Realizing the potential benefits that e-mail blasting brings to distributors, Eastern Bag & Paper Group, Milford, Conn., is in the production stages of sending targeted e-mail blasts to prospective customers this year. The company hopes that it will drive more business to their Web site, which in turn will help build e-commerce sales.
“We’re going to put together a database of potential customers and have a campaign so that those potential customers see a consistent message from our company,” says Ken Rosenberg, vice president of marketing for the Eastern Bag & Paper Group, Milford, Conn. “Coupled with phone contacts, the whole thing is trying to let the customer know who we are, so when our sales rep does go in, they have a good feeling about our company and what we’re about and the value-added propositions that we bring.”
A distributor can compile an e-mail database of their current customers by starting with their sales reps. Sales reps can record the e-mail addresses of those who are influential in the purchasing decisions and then log them into the distributor’s main computer system to continue communication. For prospective customers, distributors can have someone internally do the legwork of looking at their customers’ Web sites or inquiring about them via telephone.
Today’s distributors more than ever are using their Web sites as a compliment to what their sales reps already do. They’re also using their sites to add credibility to their businesses and are making them a source for information. Distributors are also going the extra mile to drive customers to their Web sites via modern technology.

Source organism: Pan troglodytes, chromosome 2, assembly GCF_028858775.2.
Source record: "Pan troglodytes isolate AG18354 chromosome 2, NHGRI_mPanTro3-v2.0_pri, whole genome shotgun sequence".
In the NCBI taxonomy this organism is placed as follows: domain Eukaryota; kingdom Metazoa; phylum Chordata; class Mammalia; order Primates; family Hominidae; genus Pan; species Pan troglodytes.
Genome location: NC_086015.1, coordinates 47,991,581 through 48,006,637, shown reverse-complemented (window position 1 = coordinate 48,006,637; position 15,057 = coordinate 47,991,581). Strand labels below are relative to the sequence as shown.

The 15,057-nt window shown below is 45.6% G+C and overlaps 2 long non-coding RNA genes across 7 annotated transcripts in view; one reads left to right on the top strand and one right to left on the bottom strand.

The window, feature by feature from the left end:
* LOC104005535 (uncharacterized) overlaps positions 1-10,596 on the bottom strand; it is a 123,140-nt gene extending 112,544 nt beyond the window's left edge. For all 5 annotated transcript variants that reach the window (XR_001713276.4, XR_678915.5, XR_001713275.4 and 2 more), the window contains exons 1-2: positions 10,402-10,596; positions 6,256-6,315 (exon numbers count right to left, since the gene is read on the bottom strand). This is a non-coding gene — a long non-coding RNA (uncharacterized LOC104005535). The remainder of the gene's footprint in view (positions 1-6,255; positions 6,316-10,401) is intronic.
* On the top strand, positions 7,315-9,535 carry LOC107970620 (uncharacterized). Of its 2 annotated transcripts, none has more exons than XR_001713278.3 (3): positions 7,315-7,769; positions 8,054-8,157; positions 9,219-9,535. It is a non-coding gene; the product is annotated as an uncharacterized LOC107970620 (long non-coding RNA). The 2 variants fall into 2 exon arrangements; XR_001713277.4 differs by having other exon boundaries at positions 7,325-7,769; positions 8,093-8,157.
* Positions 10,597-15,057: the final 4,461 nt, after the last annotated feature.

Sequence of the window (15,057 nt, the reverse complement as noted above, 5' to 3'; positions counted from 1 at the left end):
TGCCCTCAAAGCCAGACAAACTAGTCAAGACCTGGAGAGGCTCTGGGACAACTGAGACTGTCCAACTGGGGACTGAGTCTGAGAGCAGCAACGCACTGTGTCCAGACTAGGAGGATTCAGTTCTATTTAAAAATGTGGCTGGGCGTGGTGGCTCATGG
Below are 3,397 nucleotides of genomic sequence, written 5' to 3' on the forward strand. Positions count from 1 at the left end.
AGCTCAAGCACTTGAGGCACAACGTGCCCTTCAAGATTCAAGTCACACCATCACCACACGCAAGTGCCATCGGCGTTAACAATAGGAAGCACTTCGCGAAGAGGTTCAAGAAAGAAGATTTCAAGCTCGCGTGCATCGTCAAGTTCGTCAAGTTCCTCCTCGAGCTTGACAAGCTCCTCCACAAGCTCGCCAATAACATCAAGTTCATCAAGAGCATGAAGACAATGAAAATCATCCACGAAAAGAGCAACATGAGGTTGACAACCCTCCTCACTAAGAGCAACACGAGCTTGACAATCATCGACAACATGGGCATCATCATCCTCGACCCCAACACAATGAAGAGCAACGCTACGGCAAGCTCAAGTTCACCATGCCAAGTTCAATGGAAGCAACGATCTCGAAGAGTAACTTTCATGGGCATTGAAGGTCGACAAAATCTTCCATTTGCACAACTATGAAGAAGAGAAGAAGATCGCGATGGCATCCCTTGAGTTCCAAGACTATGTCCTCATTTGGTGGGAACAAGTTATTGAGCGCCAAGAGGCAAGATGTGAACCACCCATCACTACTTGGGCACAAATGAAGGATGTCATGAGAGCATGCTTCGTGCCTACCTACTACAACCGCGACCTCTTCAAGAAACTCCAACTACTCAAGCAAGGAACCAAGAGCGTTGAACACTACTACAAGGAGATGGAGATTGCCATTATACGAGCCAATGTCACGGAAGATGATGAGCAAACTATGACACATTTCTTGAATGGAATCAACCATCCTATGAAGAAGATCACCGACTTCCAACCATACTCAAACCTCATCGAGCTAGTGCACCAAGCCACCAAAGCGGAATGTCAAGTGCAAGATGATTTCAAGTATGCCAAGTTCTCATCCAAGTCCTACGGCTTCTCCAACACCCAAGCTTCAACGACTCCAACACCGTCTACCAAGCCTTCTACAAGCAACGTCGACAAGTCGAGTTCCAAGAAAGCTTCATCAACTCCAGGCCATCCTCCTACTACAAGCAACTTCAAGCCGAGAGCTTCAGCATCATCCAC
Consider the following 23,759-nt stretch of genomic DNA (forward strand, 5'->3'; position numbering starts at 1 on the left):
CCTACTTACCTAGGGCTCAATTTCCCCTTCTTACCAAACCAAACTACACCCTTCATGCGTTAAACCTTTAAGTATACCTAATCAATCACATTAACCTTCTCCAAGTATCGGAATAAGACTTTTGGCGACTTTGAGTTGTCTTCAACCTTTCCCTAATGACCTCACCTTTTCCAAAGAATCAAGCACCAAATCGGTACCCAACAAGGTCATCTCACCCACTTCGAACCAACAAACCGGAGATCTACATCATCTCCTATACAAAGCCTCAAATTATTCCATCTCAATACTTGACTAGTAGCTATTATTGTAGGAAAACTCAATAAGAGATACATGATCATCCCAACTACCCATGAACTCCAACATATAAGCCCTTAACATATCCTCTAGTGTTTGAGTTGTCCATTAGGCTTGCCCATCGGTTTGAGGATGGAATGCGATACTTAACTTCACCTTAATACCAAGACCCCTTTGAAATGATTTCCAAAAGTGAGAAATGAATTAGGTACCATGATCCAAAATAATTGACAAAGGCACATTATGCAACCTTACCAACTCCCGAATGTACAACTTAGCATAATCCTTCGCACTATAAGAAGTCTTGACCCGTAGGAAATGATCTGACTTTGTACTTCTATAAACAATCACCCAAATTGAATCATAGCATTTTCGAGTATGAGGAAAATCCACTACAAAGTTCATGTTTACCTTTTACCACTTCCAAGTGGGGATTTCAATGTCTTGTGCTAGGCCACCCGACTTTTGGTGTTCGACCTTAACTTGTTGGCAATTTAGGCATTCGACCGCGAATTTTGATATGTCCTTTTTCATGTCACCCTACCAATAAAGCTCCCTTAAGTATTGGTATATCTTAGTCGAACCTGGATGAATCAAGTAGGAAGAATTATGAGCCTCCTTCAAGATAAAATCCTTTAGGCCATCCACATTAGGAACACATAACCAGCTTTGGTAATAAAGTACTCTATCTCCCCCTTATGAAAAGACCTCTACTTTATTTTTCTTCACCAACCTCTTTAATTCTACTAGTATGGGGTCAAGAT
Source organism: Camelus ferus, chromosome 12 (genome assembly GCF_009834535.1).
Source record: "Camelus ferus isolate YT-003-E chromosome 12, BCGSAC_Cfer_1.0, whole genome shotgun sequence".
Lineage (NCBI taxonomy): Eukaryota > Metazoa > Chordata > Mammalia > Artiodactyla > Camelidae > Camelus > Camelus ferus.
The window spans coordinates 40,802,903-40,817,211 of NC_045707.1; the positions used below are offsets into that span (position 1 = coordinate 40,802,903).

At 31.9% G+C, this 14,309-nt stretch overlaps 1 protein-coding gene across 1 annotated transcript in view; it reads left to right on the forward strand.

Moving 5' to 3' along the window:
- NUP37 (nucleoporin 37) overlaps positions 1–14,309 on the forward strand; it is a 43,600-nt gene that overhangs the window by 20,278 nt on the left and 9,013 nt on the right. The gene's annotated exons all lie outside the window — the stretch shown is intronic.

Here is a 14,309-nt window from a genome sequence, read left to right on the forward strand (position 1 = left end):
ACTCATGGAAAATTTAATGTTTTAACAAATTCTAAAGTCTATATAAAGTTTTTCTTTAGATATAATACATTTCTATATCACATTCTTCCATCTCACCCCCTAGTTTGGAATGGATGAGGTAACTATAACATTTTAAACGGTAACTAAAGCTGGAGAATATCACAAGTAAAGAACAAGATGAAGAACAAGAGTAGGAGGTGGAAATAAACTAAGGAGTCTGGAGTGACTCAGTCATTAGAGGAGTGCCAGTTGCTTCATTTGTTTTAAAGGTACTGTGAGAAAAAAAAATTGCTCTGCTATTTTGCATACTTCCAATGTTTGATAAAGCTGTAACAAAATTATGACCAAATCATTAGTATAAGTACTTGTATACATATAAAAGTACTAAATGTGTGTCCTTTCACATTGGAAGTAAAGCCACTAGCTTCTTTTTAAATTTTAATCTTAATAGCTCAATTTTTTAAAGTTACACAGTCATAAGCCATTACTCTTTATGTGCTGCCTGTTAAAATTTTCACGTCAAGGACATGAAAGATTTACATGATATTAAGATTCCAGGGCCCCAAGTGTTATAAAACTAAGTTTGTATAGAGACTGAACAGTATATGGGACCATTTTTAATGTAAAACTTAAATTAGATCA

Daniel Josephs, general manager of Spruce Industries Inc., Garwood, N.J., says the company used to mainly send out newsletters to customers as a lead generator, but because of time restraints was forced to explore other avenues.
So, Spruce is getting in front of its customers by promoting their company and its product offerings via their very own Weblog, “Spruce Blog”, which appears on the company’s Web site and is written by Josephs.
“The blog is for our non-traditional customers,” says Josephs. “We do sell over the Internet to customers outside of our physical range and the blog was more meant for them. What’s going on in the industry, giving our company’s perspective or our company’s opinion with what’s going on in the industry and looking for feedback.”
Josephs says the company blog, which he has been writing since December 2007 has not only helped drive visitors to the site, but has also helped boost online sales.
“We can definitely see a correlation between how often we post and how much sales we do on the Web site,” says Josephs. “A lot of it is just branding. We want to be known as sort of the experts in the industry. We don’t necessarily need the direct correlation, but if we get enough people to check back frequently, then it becomes almost viral.”
Speaking of viral marketing, distributors also are posting video testimonials on their Web sites to help drive sales from prospective customers.
“The video testimonials are meant to allow our customers to share first hand how they feel about doing business with us and provide easily accessible references for prospective customers,” says Palmer. “We thought it was very important to allow our customers to speak from their experience and share their story about how we’ve benefited them. The video does provide a great visual to the site and a direct contact with others who have had good experiences with us and are referring us as a supplier.”
Attracting customers to visit their Web sites, purchase products and be a repeat customer is a task that distributors will continue to keep their eyes on. By connecting with customers in a way they prefer and getting them to realize the benefits that distributors bring, is a good start.